Teaching for DEMM: Digital Editing of Medieval Manuscripts

 

This is the second year that, as part of my commitment to DiXiT, I have also taught on the Erasmus+ Digital Editing of Medieval Manuscripts network.  Digital Editing of Medieval Manuscripts (DEMM) is a joint training programme between Charles University in Prague, Queen Mary University of London, the Ecole des Hautes Etudes en Sciences Sociales, the University of Siena, and the library of the Klosterneuburg Monastery. It equips advanced MA and PhD students in medieval studies with the necessary skills to eAmiatinusdit medieval texts and work in a digital environment. This is done through a year-long programme on editing medieval manuscripts and their online publication: a rigorous introduction to medieval manuscripts and their analysis is accompanied by formal training in ICT and project management. The end of each one-year programme will see the students initiated into practical work-experience alongside developers, as they will work on their own digital editions, leading to its online publication.

Funded by the Strategic Partnership strand of the European Union’s Erasmus+ Programme, DEMM will run for three consecutive years, always with a new group of students. It will lead to the publication, in print and online, of teaching materials, as well as a sandbox of editions.

My institution is not directly involved in it (but there is overlap with DiXiT) and last year I taught and assisted at both the workshop in Lyon and the Hackathon in London. This year the students had a a week’s introduction to Palaeography, Codicology and Philology at Stift Klosterneuburg in the autumn and then in March had a week’s workshop on encoding, tagging and publishing in Lyon.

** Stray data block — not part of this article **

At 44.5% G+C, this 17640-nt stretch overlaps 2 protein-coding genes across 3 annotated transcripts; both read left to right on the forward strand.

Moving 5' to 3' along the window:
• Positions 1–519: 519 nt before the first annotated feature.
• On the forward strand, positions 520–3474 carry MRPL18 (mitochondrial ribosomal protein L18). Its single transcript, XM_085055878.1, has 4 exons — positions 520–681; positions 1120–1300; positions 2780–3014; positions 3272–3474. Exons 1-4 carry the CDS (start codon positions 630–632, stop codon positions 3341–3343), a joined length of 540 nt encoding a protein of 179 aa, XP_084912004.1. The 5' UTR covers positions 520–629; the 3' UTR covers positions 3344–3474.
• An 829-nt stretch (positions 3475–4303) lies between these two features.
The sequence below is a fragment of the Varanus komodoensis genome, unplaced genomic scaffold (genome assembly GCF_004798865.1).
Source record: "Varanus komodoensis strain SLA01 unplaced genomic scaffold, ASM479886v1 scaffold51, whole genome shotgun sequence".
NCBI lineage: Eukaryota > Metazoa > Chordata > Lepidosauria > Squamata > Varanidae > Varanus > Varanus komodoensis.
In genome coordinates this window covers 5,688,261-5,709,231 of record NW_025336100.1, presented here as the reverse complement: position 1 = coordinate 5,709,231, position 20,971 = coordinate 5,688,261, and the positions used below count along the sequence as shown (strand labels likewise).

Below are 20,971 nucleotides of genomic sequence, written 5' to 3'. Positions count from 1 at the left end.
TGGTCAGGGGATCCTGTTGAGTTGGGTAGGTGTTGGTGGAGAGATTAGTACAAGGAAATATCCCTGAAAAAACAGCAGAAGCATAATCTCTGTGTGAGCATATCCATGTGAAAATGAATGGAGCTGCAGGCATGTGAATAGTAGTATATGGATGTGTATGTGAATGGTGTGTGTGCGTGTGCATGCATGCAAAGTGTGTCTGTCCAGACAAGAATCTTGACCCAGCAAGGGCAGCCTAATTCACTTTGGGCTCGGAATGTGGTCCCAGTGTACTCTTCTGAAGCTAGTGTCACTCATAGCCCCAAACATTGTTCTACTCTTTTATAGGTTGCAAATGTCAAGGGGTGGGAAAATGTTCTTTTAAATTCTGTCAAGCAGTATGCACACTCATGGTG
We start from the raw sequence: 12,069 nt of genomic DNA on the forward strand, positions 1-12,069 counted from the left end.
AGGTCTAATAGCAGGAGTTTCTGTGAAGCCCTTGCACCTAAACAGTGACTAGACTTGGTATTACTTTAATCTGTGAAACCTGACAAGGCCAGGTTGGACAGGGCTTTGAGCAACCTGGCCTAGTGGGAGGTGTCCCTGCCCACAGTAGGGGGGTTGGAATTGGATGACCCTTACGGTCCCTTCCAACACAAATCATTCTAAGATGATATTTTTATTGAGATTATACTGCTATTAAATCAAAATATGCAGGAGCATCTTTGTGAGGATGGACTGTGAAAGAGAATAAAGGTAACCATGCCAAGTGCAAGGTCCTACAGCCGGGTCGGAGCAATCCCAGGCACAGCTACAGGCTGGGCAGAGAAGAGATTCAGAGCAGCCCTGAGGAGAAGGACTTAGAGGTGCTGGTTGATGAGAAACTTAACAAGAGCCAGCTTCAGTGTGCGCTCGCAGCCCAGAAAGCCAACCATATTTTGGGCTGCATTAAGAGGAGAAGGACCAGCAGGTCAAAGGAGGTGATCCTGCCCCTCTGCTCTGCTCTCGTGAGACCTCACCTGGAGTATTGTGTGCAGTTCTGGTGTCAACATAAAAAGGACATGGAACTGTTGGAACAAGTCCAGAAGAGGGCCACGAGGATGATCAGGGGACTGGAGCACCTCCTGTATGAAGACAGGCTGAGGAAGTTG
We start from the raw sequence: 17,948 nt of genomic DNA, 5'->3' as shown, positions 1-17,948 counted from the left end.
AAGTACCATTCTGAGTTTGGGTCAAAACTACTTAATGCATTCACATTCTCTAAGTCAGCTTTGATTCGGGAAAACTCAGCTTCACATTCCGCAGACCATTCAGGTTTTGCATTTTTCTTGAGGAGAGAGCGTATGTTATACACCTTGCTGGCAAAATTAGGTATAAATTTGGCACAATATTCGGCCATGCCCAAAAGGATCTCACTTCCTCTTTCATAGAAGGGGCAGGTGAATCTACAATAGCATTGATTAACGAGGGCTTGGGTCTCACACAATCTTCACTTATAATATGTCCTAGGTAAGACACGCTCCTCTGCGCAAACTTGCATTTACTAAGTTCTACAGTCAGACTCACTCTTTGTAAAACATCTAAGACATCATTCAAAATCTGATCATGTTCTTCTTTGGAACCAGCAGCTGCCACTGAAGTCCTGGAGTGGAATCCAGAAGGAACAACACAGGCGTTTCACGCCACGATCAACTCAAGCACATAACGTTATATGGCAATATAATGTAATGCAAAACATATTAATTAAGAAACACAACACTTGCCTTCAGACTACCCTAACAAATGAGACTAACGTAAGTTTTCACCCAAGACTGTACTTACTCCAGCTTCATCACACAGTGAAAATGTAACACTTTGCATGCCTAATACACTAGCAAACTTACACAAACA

Needless to say I was providing tuition on the Text Encoding Initiative and a full schedule, with links to my presentations (some of the others are behind a password protected site) is available at:

Digital Editing, Lyon 2016

This follows a fairly predictable pattern of introducing people to the concept of markup, the formal syntax of XML, and the vocabulary of the TEI. It then goes on to expand this with an introduction to the core elements, named entities, and the following morning TEI metadata. Here of course we also single out the elements for both manuscript description and transcription since that is key for those undertaking  to build digital editions of medieval manuscripts.  The course continued on to talk about critical apparatus, genetic editing, and publication / interrogation of your results.

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